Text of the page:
A handshake shakes a region

Turkey's warming with Armenia stirs up ethnic and energy issues in the strategic Caucasus.

Rich Clabaugh/Staff

Make one move in the unstable Caucasus region, and a host of difficult and far-reaching issues get tripped over – ethnic tensions, Russian dominance, and competition over oil and gas.

So the world discovered when Russia's military clashed with tiny Georgia's last August. And so it's discovering again under far more welcome circumstances: a long-awaited warming between Turkey and its Caucasus neighbor, Armenia.

Yes, even such rapprochement can stir up this region, sandwiched between the Black and Caspian seas and bordered by Russia to the north and Turkey and Iran to the south.

Over the past few weeks, energy-rich Azerbaijan has turned up the flame under this geographic cauldron. It was furious with Turkey for agreeing in April to a "road map" to normal relations with Armenia, which backs a separatist Armenian enclave within Azerbaijan called Nagorno-Karabakh. The area was the site of a bloody war in the early 1990s after the Soviet empire broke up, and has since become the oldest "frozen conflict" in the south Caucasus. Armenia-supported separatists hold additional Azeri territory outside the enclave.

So Azerbaijan has used the only leverage it has – oil and gas – to influence Turkey. It's an influence that extends even to European energy goals.

Situated on the western coast of the Caspian Sea, Azerbaijan serves as a gateway to the sea region's fossil fuels. It funnels oil to Western countries via a pipeline that avoids Russia and winds through Georgia to the Turkish Mediterranean coast. It also exports gas via a pipeline that ends in Turkey.

Azerbaijan expects to significantly increase gas exports in another five to seven years and has been counting on extending gas pipeline delivery to Western European markets. Similarly, Europe has been looking forward to an extended pipeline – particularly a planned one from Turkey to Austria – to give it more energy independence from Russia. But that east-west line – called Nabucco – has a history of delays.

Unless the Turks make resolving Nagorno-Karabakh part of normalizing ties with Armenia (and Armenia objects to this), the longer gas pipeline will end as a pipe dream – or so the Azeris hinted. They threatened to withdraw Turkey's status as "most favored customer" and as the main Azeri export route for oil and gas. There's Russia as an alternative, the Azeris warned.

Azerbaijan has a self-interest in a diversified export energy market, but its overture to Russia is more than bluff. The Azeris and Russians recently signed a memo of understanding about gas sales. The concern is that this could go further and that Azerbaijan, fed up with delays over a gas pipeline to Europe, would make Russia its gas patron. Because supplies are not enough to support two gas pipelines, European governments are now pushing to realize their dream of a gas line that reaches them.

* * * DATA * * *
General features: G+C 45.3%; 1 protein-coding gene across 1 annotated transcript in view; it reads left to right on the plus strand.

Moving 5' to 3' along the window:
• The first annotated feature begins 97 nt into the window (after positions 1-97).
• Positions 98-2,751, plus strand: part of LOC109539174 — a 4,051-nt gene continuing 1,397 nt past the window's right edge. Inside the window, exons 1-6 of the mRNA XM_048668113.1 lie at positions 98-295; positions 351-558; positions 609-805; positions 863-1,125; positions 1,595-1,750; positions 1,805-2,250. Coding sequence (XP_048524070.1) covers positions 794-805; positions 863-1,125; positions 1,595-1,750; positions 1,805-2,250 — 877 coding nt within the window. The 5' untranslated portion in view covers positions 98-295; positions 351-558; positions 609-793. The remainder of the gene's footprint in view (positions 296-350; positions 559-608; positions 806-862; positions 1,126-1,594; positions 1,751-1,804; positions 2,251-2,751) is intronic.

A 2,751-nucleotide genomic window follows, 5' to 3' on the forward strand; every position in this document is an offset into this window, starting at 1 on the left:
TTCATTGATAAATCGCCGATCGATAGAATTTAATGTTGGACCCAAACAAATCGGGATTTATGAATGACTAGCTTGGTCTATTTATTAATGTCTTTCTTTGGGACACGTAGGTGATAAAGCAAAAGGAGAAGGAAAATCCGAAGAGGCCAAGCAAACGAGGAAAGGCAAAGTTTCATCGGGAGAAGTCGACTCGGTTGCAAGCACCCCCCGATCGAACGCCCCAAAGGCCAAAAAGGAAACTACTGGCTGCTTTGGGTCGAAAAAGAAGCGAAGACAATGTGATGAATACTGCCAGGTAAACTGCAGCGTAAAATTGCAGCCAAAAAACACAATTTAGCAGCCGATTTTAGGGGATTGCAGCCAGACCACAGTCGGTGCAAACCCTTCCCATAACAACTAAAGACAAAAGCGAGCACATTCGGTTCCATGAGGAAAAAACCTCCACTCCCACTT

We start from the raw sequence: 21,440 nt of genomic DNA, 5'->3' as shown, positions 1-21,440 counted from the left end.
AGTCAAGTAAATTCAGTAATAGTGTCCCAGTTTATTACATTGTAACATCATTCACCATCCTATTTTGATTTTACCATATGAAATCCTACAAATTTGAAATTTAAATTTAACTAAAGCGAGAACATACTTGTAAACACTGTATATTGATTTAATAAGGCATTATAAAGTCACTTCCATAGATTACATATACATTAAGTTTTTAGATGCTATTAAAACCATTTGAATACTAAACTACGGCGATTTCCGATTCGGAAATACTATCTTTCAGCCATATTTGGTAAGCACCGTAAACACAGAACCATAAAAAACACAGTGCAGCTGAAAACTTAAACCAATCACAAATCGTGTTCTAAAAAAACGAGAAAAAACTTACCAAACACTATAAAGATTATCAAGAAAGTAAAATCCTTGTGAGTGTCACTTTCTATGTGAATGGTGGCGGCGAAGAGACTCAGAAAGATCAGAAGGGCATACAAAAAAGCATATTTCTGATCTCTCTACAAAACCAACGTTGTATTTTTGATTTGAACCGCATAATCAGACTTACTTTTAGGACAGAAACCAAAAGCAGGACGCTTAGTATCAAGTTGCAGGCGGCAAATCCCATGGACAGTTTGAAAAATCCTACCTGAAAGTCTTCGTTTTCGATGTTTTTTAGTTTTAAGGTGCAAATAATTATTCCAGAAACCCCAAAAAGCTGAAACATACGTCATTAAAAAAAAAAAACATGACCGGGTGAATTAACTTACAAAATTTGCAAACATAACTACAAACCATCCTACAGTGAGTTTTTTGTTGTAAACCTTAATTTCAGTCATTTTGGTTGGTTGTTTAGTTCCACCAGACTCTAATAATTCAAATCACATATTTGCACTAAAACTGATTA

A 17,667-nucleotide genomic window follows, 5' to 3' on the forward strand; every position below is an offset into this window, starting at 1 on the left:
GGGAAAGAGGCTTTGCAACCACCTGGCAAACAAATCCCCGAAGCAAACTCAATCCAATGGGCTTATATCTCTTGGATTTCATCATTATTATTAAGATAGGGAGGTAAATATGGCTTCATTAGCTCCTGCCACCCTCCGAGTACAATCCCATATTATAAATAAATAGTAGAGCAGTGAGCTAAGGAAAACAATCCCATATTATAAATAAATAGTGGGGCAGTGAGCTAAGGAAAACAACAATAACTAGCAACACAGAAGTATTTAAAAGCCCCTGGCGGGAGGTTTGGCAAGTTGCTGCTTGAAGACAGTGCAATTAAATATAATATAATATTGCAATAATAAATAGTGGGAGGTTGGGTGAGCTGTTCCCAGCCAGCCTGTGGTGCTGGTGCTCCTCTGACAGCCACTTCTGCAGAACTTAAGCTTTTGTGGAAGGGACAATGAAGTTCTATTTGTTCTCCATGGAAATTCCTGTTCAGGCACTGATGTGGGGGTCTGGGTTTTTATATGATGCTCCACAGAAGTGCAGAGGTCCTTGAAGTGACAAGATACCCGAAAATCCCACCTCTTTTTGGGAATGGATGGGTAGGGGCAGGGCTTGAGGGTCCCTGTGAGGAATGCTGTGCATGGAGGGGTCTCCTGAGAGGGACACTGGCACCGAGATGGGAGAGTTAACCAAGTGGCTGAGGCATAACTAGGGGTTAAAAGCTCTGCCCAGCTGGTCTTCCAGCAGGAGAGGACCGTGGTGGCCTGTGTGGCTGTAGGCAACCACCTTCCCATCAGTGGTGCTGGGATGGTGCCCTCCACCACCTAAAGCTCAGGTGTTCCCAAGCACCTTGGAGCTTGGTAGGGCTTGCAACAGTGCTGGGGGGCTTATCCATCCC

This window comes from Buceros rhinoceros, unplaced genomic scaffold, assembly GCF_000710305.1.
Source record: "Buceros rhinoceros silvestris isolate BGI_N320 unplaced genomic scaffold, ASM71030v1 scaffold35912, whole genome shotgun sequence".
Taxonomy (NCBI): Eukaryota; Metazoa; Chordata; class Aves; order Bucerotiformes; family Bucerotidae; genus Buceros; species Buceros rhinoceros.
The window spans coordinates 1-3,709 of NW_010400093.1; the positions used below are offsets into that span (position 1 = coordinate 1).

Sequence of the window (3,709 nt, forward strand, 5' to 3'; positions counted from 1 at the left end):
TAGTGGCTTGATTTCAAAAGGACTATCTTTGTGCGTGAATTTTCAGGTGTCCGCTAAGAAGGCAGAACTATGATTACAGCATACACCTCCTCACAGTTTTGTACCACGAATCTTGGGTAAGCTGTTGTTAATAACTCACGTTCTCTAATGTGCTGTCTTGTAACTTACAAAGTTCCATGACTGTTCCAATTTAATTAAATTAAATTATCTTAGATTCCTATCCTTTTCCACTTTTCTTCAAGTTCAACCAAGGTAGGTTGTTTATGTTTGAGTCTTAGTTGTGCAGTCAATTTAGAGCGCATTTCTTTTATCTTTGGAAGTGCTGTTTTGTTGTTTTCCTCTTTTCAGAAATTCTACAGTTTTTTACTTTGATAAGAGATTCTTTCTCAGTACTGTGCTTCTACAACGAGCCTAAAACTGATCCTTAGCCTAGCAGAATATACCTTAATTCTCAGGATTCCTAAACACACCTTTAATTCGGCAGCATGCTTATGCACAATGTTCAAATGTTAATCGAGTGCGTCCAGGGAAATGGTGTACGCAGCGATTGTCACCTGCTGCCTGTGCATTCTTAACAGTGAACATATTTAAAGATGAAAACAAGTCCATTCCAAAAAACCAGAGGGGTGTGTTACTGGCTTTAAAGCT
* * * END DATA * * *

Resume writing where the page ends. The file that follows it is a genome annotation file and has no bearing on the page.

If Russia eventually gets the gas deal, it not only locks in energy supplies, it also solidifies its leverage over the Caucasus – already enhanced by its occupation of Georgia's two breakaway republics.

Multiple fears are at work in the Caucasus: at the local level about the preservation of ethnic culture, at the national level about territorial integrity, and at the international level about regional influence and access to energy markets.

This calls for a sophisticated approach that seeks to build trust in all these areas. Earlier this month, international mediators for Nagorno-Karabakh quietly brought the presidents of Armenia and Azerbaijan together to talk on the sidelines of a conference in Prague. In June, the two presidents are expected to meet again in Russia. These are positive steps.

Last week, Turkey's Prime Minister Recep Tayyip Erdogan visited Azerbaijan and Russia to try to reduce the simmering ethnic and energy tensions in the region. He made progress with Russian Prime Minister Vladimir Putin on a new north-south Russian-Turkish gas pipeline that would supply Israel and other countries. That, plus renewing a contract for Russian gas supplies to Turkey, should help reassure Moscow of its continued energy influence.

But when Mr. Erdogan, on his visit to Azerbaijan, gave in to the demand that Turkey not reopen its borders with Armenia until Nagorno-Karabakh is resolved, he reignited flames in Armenia. Some speculate that the normalization process is now at risk.

This region is too small, the stakes too high, to separate politics from energy. Both will have to be handled at the same time, if perhaps on different tracks.

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